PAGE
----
Stirling engine based units are considered among the most effective alternatives for future solar applications at low power range. In order to analyze and to improve the performance of the three main subsystems of those units, namely, the solar receiver, the thermodynamic gas circuit, and the drive mechanism, simulations codes are under development worldwide. Therefore, the authors must be congratulated not only on the quality of their paper, but also on its current interest.
The authors claim that there is a good agreement between the calculated performance and the experimental results. Unfortunately, however, there is hardly any reference to the influence of velocity on either indicated power or mechanical losses. Yet, I have verified that widely accepted simulation codes can present very different degrees of accuracy depending on the operating point considered.
Organ 1 has introduced similarity criteria that evidence interrelations between the engine speed and other indicated performance parameters. Independently, Prieto and co-workers have derived the complete set of dimensionless parameters influencing the indicated performance and have proposed a method to apply similarity to analysis and design. A wide variety of prototypes has been analyzed, and a general model of performance has recently been proposed to cover wide temperature, pressure, size, and power ranges (see, for example, 2).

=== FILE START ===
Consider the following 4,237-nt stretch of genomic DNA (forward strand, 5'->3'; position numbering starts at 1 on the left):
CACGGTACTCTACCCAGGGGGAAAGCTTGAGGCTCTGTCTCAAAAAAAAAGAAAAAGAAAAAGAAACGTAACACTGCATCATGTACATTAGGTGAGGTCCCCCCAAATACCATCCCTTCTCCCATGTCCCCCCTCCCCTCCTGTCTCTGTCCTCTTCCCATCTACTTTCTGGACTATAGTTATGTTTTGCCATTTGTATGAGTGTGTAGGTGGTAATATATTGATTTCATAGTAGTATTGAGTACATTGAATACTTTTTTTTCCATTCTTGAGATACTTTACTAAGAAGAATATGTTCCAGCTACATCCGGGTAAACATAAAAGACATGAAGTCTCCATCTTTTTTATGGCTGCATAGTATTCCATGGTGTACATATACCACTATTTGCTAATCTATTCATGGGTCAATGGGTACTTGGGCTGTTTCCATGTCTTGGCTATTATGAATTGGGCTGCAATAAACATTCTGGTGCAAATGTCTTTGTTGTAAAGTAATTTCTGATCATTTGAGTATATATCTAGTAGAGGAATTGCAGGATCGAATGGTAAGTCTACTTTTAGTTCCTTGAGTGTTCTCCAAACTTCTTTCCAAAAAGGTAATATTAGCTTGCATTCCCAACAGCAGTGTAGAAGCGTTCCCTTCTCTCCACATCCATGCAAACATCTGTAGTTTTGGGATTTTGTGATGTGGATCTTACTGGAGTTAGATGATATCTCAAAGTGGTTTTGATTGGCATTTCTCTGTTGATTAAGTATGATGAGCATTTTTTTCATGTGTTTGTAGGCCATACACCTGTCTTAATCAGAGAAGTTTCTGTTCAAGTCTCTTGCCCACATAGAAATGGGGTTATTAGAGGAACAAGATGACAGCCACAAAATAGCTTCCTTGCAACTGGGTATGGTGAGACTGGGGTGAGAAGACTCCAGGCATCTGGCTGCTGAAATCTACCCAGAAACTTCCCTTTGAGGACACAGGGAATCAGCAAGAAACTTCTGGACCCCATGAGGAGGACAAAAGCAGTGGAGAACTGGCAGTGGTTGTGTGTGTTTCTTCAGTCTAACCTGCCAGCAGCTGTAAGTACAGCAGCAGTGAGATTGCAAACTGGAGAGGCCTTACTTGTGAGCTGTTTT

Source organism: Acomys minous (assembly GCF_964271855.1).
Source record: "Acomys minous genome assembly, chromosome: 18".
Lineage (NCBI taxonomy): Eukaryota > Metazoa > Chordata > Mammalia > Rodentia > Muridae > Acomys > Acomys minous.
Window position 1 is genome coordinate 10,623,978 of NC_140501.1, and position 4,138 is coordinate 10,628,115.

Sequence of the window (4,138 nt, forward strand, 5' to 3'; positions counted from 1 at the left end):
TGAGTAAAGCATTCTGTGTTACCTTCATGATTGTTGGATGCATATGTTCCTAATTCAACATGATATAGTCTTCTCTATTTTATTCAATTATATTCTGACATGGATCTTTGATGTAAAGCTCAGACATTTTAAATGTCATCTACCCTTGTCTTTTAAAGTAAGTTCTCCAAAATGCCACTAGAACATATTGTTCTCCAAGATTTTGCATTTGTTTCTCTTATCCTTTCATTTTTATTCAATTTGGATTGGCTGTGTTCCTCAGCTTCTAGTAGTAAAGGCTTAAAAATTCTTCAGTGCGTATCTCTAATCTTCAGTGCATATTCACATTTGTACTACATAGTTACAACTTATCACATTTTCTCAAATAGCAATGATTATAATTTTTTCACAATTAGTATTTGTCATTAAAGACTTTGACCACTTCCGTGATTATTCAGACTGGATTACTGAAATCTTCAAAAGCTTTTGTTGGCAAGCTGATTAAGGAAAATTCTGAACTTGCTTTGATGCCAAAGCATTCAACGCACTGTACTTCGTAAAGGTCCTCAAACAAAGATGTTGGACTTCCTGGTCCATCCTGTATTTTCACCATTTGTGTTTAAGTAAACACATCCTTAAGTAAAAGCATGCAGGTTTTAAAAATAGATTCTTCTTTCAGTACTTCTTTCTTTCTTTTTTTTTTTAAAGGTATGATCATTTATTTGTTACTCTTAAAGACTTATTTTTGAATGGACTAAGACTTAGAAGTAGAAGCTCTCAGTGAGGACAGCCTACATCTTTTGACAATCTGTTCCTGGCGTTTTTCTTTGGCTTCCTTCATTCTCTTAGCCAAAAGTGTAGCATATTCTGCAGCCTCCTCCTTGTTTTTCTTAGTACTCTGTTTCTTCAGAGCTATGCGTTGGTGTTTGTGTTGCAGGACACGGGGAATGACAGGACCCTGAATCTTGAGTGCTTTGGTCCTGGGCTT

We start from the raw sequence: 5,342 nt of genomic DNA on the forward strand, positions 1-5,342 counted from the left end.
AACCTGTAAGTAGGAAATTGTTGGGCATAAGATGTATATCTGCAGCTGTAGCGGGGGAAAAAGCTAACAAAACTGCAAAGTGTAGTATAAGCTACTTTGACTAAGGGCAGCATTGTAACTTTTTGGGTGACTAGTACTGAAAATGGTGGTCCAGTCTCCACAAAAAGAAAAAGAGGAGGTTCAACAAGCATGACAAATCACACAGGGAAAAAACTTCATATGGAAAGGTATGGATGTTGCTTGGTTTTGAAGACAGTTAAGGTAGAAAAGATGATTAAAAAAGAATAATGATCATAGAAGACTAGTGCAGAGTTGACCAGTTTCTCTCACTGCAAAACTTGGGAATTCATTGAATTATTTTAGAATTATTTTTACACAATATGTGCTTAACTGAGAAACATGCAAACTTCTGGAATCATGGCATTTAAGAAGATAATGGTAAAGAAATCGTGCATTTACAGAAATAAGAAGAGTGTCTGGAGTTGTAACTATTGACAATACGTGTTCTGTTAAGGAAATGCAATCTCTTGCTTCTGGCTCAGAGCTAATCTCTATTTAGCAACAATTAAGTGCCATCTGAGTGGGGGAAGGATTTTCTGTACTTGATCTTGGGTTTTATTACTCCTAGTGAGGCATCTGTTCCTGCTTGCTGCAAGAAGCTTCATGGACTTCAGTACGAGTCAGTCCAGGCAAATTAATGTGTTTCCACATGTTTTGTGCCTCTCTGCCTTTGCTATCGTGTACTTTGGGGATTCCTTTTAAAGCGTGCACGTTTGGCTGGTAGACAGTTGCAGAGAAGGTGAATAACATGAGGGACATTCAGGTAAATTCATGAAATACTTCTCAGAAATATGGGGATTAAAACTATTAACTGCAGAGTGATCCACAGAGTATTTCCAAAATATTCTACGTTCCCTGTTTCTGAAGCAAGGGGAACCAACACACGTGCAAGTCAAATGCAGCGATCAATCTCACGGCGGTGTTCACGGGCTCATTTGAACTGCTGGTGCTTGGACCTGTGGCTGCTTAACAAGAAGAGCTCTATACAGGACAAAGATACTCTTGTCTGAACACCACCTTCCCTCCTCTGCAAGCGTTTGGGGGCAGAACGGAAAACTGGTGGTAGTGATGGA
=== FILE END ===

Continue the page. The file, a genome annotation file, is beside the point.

can be considered as an index of engine development level, i.e., it is not an independent design parameter but a function which depends on the same parameters influencing the indicated power.
On the other hand, I have recently verified that the dimensionless power of the mechanical losses, is correlated to a series of dimensionless variables among which the Stirling number, where μ is the working fluid viscosity, stands out. evidences the influence of forces, viscosity, and velocity on mechanical power losses and it could be considered as a variation of a classical parameter in Tribology, usually known as the Sommerfeld number (see, for example, 3).
and could be correlated by combining experimental brake power measurements and indicated power maps based on Eq. (1), which could confirm the accuracy of both the assumptions and for helium at the operating point specified.